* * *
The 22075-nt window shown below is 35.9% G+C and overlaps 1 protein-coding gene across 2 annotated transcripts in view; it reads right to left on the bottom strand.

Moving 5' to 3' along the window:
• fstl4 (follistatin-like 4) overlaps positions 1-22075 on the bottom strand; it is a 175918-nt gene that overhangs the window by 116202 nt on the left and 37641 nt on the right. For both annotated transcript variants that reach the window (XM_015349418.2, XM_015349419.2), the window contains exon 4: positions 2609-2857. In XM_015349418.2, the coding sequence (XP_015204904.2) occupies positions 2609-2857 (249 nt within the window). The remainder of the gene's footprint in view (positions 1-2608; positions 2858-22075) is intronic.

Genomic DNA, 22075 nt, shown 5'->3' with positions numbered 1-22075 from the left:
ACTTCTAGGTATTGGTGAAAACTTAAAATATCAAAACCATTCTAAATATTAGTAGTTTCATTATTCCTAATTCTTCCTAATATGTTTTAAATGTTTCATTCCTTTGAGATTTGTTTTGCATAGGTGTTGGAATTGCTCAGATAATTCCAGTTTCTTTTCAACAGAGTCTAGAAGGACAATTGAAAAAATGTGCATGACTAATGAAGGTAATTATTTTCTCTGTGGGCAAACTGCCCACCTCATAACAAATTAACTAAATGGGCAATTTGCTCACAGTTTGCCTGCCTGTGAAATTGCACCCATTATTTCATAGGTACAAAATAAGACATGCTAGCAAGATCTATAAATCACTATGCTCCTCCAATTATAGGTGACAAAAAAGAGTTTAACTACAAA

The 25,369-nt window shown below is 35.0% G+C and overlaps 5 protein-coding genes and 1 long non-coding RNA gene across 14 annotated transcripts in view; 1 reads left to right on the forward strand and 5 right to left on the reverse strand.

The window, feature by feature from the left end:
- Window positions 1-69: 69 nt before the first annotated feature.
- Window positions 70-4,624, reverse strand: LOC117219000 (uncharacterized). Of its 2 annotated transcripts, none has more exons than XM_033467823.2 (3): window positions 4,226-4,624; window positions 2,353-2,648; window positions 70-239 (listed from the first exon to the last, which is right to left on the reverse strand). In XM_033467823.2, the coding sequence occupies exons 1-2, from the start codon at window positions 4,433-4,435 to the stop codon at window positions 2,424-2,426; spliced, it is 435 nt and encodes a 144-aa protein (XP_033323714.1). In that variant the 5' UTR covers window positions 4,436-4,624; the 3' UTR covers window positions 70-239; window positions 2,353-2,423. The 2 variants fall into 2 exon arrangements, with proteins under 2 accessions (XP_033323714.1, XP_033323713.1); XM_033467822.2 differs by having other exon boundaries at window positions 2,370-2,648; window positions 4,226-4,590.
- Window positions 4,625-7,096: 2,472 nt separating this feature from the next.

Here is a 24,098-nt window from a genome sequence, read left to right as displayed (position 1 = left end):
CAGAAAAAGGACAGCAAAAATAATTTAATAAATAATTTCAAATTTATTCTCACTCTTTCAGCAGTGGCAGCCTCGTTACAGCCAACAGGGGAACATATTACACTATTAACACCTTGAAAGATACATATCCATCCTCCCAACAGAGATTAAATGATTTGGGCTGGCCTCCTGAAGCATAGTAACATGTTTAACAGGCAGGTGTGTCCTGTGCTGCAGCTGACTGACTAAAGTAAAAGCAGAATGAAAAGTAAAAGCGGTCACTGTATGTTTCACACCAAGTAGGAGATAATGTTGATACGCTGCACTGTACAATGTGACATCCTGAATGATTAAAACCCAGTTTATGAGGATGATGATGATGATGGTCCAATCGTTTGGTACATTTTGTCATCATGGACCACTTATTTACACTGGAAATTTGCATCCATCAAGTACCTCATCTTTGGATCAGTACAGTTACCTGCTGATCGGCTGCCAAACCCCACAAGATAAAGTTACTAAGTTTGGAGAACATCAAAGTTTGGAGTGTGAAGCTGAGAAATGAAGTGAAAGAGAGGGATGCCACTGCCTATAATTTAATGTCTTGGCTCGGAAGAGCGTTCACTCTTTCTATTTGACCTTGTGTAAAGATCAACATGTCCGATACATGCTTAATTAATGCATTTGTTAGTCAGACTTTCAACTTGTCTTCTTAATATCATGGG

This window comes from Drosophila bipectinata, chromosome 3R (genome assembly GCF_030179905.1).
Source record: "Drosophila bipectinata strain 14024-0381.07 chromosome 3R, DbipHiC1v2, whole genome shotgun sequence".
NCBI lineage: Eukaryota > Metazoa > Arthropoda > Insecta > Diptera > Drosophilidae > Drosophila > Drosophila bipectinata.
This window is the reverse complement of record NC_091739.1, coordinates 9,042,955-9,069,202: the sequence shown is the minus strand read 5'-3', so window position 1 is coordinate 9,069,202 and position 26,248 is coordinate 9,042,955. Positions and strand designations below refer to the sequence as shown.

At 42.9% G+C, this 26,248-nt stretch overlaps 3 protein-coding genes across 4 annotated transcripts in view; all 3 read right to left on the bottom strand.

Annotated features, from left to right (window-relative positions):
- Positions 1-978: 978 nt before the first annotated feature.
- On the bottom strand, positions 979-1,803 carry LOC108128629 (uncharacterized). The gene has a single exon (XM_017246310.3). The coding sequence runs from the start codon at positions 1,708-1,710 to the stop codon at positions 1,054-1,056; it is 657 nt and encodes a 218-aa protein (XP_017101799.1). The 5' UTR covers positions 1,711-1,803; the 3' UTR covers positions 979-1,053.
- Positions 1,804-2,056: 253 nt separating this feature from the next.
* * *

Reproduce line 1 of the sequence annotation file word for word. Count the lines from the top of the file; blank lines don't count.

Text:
The 22075-nt window shown below is 35.9% G+C and overlaps 1 protein-coding gene across 2 annotated transcripts in view; it reads right to left on the bottom strand.